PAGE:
Effectiveness of manual therapy for chronic tension-type headache: a pragmatic, randomised, clinical trial.
Castien RF1, van der Windt DA, Grooten A, Dekker J.
OBJECTIVE: To evaluate the effectiveness of manual therapy (MT) in participants with chronic tension-type headache (CTTH).
SUBJECTS AND METHODS: We conducted a multicentre, pragmatic, randomised, clinical trial with partly blinded outcome assessment. Eighty-two participants with CTTH were randomly assigned to MT or to usual care by the general practitioner (GP). Primary outcome measures were frequency of headache and use of medication. Secondary outcome measures were severity of headache, disability and cervical function.
RESULTS: After 8 weeks (n = 80) and 26 weeks (n = 75), a significantly larger reduction of headache frequency was found for the MT group (mean difference at 8 weeks, -6.4 days; 95% CI -8.3 to -4.5; effect size, 1.6). Disability and cervical function showed significant differences in favour of the MT group at 8 weeks but were not significantly different at 26 weeks.
CONCLUSIONS: Manual therapy is more effective than usual GP care in the short- and longer term in reducing symptoms of CTTH. Dutch Trial Registration no. TR 1074.
Manipulation or mobilisation for neck pain.
Gross A1, Miller J, D'Sylva J, Burnie SJ, Goldsmith CH, Graham N, Haines T, Brønfort G, Hoving JL.
BACKGROUND: Manipulation and mobilisation are often used, either alone or combined with other treatment approaches, to treat neck pain.
OBJECTIVES: To assess if manipulation or mobilisation improves pain, function/disability, patient satisfaction, quality of life, and global perceived effect in adults with acute/subacute/chronic neck pain with or without cervicogenic headache or radicular findings.
SEARCH STRATEGY: CENTRAL (The Cochrane Library 2009, issue 3) and MEDLINE, EMBASE, Manual Alternative and Natural Therapy, CINAHL, and Index to Chiropractic Literature were updated to July 2009.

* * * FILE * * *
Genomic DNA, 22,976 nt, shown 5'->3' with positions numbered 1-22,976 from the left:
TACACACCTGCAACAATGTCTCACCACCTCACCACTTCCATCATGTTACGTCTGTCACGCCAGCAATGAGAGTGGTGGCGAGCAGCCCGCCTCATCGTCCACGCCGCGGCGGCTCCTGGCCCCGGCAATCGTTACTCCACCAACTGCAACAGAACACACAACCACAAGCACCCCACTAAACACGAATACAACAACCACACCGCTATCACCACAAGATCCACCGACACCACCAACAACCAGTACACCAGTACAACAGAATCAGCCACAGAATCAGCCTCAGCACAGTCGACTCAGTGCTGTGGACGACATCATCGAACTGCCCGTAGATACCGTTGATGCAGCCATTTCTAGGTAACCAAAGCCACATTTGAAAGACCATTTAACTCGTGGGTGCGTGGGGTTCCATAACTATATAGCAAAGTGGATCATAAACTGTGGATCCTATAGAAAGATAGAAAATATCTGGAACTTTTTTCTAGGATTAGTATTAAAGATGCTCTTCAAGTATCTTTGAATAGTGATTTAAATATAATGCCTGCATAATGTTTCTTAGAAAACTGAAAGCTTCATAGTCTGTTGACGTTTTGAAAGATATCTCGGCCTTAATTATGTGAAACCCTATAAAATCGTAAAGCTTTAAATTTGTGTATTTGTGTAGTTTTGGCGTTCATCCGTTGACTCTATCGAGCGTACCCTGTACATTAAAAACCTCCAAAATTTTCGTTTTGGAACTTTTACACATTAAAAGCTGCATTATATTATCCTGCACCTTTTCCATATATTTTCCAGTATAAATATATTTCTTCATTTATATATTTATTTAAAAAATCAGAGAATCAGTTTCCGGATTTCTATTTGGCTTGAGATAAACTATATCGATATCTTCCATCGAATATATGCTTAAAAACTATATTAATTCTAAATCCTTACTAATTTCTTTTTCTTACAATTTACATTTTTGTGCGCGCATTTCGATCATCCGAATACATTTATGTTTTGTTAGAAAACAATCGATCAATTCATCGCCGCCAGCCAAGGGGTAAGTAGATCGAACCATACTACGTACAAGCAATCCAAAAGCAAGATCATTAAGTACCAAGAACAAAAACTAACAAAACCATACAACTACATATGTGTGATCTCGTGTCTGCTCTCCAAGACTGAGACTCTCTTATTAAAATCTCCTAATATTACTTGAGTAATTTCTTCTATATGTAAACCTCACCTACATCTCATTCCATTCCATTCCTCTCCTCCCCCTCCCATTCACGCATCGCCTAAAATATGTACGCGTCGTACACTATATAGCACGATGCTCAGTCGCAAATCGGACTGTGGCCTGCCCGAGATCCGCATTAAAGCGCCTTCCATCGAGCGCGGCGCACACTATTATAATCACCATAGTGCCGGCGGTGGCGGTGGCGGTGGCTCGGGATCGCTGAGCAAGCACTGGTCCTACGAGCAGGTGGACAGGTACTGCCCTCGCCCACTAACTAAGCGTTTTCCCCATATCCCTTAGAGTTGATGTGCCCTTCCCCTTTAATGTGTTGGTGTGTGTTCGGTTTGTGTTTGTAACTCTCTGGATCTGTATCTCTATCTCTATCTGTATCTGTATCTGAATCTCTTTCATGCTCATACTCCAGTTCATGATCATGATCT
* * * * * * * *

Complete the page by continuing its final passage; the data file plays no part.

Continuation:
SELECTION CRITERIA: Randomised controlled trials on manipulation or mobilisation.
DATA COLLECTION AND ANALYSIS: Two review authors independently selected studies, abstracted data, and assessed risk of bias. Pooled relative risk and standardised mean differences (SMD) were calculated.
MAIN RESULTS: We included 27 trials (1522 participants).Cervical Manipulation for subacute/chronic neck pain : Moderate quality evidence suggested manipulation and mobilisation produced similar effects on pain, function and patient satisfaction at intermediate-term follow-up. Low quality evidence showed manipulation alone compared to a control may provide short- term relief following one to four sessions (SMD pooled -0.90 (95%CI: -1.78 to -0.02)) and that nine or 12 sessions were superior to three for pain and disability in cervicogenic headache. Optimal technique and dose need to be determined.Thoracic Manipulation for acute/chronic neck pain : Low quality evidence supported thoracic manipulation as an additional therapy for pain reduction (NNT 7; 46.6% treatment advantage) and increased function (NNT 5; 40.6% treatment advantage) in acute pain and favoured a single session of thoracic manipulation for immediate pain reduction compared to placebo for chronic neck pain (NNT 5, 29% treatment advantage).Mobilisation for subacute/chronic neck pain: In addition to the evidence noted above, low quality evidence for subacute and chronic neck pain indicated that 1) a combination of Maitland mobilisation techniques was similar to acupuncture for immediate pain relief and increased function; 2) there was no difference between mobilisation and acupuncture as additional treatments for immediate pain relief and improved function; and 3) neural dynamic mobilisations may produce clinically important reduction of pain immediately post-treatment. Certain mobilisation techniques were superior.
AUTHORS' CONCLUSIONS: Cervical manipulation and mobilisation produced similar changes. Either may provide immediate- or short-term change; no long-term data are available. Thoracic manipulation may improve pain and function. Optimal techniques and dose are unresolved. Further research is very likely to have an important impact on our confidence in the estimate of effect and is likely to change the estimate.